THE FORWARD PRIZES FOR POETRY
The Forward Prizes for Poetry, The Contact Theatre, Manchester 28th November 2022
By Seamus Kelly
The Forward Arts Foundation is a charity that seeks to increase the audience for poetry, to increase the public knowledge, understanding and enjoyment of poetry in the UK and Ireland. The foundation promotes the annual National Poetry Day on the first Thursday of October, the Forward Prizes for Poetry and the Forward Book of Poetry, an annual anthology of the year’s best poems.
This year for the first time the Forward Prizes for Poetry, celebrating their 30th year were presented outside London, at the Contact Theatre in Manchester, which is celebrating its own 50th anniversary. The Prizes have become one of the most prestigious literature prizes in the UK and Forward announced at the event, that next year there will be an additional prize for the Best Single Poem Performed for the 2023 event.
The audience at the sold-out show enjoyed a wide range of excellent poetry from the five shortlisted poets in each of three categories. We were also treated to an excellent short film about the vibrant poetry scene in Manchester, the city that has become a major centre for poetry in recent years and can rival any city worldwide for the quality and quantity of new poetry being created. For those unable to attend the event it was also live streamed to an audience around the world.
After introductions from Keisha Thompson (CEO of Contact) and William Seighart (founder of the Forward Prizes) the presentation itself began.
The prize for Best Single Poem was awarded to Nick Laird (Professor of Poetry at Queens University in Belfast) for his powerful and moving poem “Up Late,” a kind of elegy for his father who he lost to Covid-19 in March 2021. The poem was long and multi-sectional but engaged the audience completely.
The Felix Dennis Prize for Best First Collection was awarded to Stephanie Sy-Quia, for her book Amnion published by Granta Poetry.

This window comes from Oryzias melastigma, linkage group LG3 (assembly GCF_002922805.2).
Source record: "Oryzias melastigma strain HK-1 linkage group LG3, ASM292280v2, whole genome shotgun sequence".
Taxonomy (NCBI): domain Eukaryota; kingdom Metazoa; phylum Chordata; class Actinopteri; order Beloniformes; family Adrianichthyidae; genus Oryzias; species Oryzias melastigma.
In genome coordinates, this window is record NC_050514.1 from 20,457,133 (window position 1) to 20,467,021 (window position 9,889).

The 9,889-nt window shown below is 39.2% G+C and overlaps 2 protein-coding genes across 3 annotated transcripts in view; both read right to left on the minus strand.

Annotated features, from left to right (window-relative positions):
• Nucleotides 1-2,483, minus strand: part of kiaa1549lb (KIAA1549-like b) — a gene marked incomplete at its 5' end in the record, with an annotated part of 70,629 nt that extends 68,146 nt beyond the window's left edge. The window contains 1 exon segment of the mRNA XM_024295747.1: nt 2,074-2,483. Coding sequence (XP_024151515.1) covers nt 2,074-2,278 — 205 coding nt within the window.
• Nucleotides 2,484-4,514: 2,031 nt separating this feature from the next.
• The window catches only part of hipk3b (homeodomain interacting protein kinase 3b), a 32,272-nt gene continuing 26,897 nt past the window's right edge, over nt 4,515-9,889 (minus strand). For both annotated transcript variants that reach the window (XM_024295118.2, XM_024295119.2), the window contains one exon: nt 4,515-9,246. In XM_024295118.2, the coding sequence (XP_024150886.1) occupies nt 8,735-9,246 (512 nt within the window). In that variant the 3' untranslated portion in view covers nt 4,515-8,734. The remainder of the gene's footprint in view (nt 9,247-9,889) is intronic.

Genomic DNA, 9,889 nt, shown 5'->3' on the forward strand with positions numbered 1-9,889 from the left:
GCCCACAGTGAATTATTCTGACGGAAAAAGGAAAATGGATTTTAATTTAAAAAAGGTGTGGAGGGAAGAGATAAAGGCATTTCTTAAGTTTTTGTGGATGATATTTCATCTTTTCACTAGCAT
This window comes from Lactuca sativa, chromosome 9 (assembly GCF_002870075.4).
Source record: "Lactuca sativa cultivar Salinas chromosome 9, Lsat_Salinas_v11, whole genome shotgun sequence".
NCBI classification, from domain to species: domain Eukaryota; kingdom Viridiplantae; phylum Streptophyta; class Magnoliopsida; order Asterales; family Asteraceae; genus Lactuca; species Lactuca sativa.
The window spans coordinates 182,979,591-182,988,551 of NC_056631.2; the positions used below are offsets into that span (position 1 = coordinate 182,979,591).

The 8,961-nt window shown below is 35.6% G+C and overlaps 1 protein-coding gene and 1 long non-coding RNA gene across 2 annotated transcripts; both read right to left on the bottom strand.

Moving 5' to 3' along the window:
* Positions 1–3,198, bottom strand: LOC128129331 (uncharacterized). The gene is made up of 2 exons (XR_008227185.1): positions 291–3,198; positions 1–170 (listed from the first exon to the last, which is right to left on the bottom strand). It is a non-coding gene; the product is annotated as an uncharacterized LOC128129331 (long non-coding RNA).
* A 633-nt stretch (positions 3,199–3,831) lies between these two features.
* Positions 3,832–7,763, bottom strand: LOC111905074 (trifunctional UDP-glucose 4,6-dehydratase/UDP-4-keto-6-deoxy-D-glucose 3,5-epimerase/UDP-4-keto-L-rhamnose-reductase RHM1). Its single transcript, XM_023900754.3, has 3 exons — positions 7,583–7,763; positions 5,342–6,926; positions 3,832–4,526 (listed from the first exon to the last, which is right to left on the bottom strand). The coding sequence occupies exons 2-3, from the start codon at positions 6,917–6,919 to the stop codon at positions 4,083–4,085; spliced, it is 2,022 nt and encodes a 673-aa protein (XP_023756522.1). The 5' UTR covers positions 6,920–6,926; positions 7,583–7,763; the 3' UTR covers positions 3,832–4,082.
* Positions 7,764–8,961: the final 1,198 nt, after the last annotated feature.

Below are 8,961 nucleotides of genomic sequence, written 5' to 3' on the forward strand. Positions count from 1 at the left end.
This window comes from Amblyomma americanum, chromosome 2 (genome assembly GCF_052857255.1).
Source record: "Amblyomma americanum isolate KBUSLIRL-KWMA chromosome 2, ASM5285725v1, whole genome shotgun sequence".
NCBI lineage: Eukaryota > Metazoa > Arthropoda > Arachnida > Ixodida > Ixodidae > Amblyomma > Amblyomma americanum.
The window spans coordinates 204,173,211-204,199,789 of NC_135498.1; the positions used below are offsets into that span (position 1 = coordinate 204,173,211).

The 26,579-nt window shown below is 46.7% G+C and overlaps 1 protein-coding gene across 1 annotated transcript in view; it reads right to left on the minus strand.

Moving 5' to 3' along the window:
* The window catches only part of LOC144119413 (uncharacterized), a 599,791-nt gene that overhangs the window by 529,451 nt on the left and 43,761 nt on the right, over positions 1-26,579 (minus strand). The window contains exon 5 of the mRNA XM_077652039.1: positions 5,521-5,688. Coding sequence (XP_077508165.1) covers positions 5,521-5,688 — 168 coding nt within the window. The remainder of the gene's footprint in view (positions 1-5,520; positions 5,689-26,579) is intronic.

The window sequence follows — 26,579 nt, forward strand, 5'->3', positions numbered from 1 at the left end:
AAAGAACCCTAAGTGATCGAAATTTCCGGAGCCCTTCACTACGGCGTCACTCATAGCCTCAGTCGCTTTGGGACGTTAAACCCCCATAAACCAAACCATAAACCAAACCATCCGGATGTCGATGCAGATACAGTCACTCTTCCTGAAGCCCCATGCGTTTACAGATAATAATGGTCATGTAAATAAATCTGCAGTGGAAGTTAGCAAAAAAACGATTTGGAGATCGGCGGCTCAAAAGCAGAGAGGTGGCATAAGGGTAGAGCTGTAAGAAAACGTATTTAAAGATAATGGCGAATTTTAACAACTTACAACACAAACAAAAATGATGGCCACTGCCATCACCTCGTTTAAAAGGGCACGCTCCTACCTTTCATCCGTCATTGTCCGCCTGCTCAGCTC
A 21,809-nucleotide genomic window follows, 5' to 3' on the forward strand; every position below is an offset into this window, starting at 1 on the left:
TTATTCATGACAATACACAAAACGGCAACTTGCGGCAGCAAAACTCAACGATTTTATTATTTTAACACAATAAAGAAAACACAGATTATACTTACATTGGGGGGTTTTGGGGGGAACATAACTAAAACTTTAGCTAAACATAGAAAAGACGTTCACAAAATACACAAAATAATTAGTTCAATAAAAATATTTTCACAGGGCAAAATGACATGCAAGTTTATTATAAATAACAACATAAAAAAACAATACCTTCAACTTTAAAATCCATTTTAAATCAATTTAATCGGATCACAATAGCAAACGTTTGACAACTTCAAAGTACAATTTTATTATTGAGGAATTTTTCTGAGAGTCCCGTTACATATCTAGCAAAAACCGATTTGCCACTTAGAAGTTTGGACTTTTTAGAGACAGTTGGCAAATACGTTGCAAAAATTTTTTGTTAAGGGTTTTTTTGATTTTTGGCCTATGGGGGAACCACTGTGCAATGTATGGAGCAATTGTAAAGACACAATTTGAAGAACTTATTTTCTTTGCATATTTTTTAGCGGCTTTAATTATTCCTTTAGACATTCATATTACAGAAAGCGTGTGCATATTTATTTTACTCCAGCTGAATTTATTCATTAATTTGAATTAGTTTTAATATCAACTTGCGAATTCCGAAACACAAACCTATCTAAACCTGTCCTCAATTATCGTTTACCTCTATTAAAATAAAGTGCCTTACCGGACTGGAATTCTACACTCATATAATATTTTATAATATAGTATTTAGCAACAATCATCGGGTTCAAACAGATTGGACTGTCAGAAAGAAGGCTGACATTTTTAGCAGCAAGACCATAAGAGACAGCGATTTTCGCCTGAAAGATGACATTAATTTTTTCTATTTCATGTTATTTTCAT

Amnion is a single book length poem and Sy-Quia read a section that spoke of her time at a boarding school in Canterbury. The poem explores questions around immigration and multiple origins. I was particularly moved by the lines; “The blonde others aspired to be described with mean, hard-nosed little words: thin, pretty, nice. I wanted big-femur words like wise and kind.”
The Forward Prize for Best Collection went to Kim Moore for her collection titled “All the Men I Never Married” published by Seren Books. Moore read poem number 7 from her book and then when presented with the Prize also read poem number 12. Her book and the poems that make it up were prompted by the research for her PHD thesis on “Poetry and Everyday Sexism” which reinforced her belief that poetry can be transformative. She wanted to write poems that could shift people’s thinking about sexism and gender-based microaggressions but had not expected it to shift he own as well. This might sound very PC, or it may look like it would appeal only to women – both are far from the truth and the whole audience thoroughly enjoyed her poems as well as, perhaps, being challenged by them.
If/when the prizes return to Manchester in 2023, I’d highly recommend the event to anyone, writer, reader of listener with an interest in poetry. The shortlisted poems, including the winners can be found on www.forwardartsfoundation.org or in the Forward Book of Poetry 2023 available from major booksellers.
The Forward Arts Foundation are supported by the BBC, Royal Mail, leading publishers, and book sellers and by Arts Council England.